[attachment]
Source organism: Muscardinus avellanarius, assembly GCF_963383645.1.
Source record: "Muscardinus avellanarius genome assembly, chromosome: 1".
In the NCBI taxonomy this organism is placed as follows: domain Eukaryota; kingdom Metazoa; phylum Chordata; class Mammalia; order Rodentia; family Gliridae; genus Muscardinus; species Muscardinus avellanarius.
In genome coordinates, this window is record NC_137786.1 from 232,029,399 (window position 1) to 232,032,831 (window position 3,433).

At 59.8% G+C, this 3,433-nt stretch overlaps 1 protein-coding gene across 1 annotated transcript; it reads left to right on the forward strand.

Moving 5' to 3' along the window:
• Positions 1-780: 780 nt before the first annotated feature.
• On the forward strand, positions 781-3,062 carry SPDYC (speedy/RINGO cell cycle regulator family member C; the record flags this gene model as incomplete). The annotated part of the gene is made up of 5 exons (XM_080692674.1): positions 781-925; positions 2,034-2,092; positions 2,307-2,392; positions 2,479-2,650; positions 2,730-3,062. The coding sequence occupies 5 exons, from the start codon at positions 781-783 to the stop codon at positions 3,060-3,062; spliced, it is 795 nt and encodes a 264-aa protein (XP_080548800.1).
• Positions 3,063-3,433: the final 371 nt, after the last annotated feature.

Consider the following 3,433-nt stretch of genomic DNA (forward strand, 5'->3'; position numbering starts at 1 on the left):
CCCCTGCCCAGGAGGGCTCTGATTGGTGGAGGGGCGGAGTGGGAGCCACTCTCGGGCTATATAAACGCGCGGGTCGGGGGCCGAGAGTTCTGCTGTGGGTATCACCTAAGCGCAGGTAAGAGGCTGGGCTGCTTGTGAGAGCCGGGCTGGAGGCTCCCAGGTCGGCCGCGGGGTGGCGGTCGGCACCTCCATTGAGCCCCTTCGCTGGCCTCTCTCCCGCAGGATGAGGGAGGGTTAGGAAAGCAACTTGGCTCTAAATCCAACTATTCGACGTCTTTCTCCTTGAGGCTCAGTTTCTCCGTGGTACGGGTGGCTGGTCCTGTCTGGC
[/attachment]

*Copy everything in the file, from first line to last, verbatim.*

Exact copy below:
Source organism: Muscardinus avellanarius, assembly GCF_963383645.1.
Source record: "Muscardinus avellanarius genome assembly, chromosome: 1".
In the NCBI taxonomy this organism is placed as follows: domain Eukaryota; kingdom Metazoa; phylum Chordata; class Mammalia; order Rodentia; family Gliridae; genus Muscardinus; species Muscardinus avellanarius.
In genome coordinates, this window is record NC_137786.1 from 232,029,399 (window position 1) to 232,032,831 (window position 3,433).

At 59.8% G+C, this 3,433-nt stretch overlaps 1 protein-coding gene across 1 annotated transcript; it reads left to right on the forward strand.

Moving 5' to 3' along the window:
• Positions 1-780: 780 nt before the first annotated feature.
• On the forward strand, positions 781-3,062 carry SPDYC (speedy/RINGO cell cycle regulator family member C; the record flags this gene model as incomplete). The annotated part of the gene is made up of 5 exons (XM_080692674.1): positions 781-925; positions 2,034-2,092; positions 2,307-2,392; positions 2,479-2,650; positions 2,730-3,062. The coding sequence occupies 5 exons, from the start codon at positions 781-783 to the stop codon at positions 3,060-3,062; spliced, it is 795 nt and encodes a 264-aa protein (XP_080548800.1).
• Positions 3,063-3,433: the final 371 nt, after the last annotated feature.

Consider the following 3,433-nt stretch of genomic DNA (forward strand, 5'->3'; position numbering starts at 1 on the left):
CCCCTGCCCAGGAGGGCTCTGATTGGTGGAGGGGCGGAGTGGGAGCCACTCTCGGGCTATATAAACGCGCGGGTCGGGGGCCGAGAGTTCTGCTGTGGGTATCACCTAAGCGCAGGTAAGAGGCTGGGCTGCTTGTGAGAGCCGGGCTGGAGGCTCCCAGGTCGGCCGCGGGGTGGCGGTCGGCACCTCCATTGAGCCCCTTCGCTGGCCTCTCTCCCGCAGGATGAGGGAGGGTTAGGAAAGCAACTTGGCTCTAAATCCAACTATTCGACGTCTTTCTCCTTGAGGCTCAGTTTCTCCGTGGTACGGGTGGCTGGTCCTGTCTGGC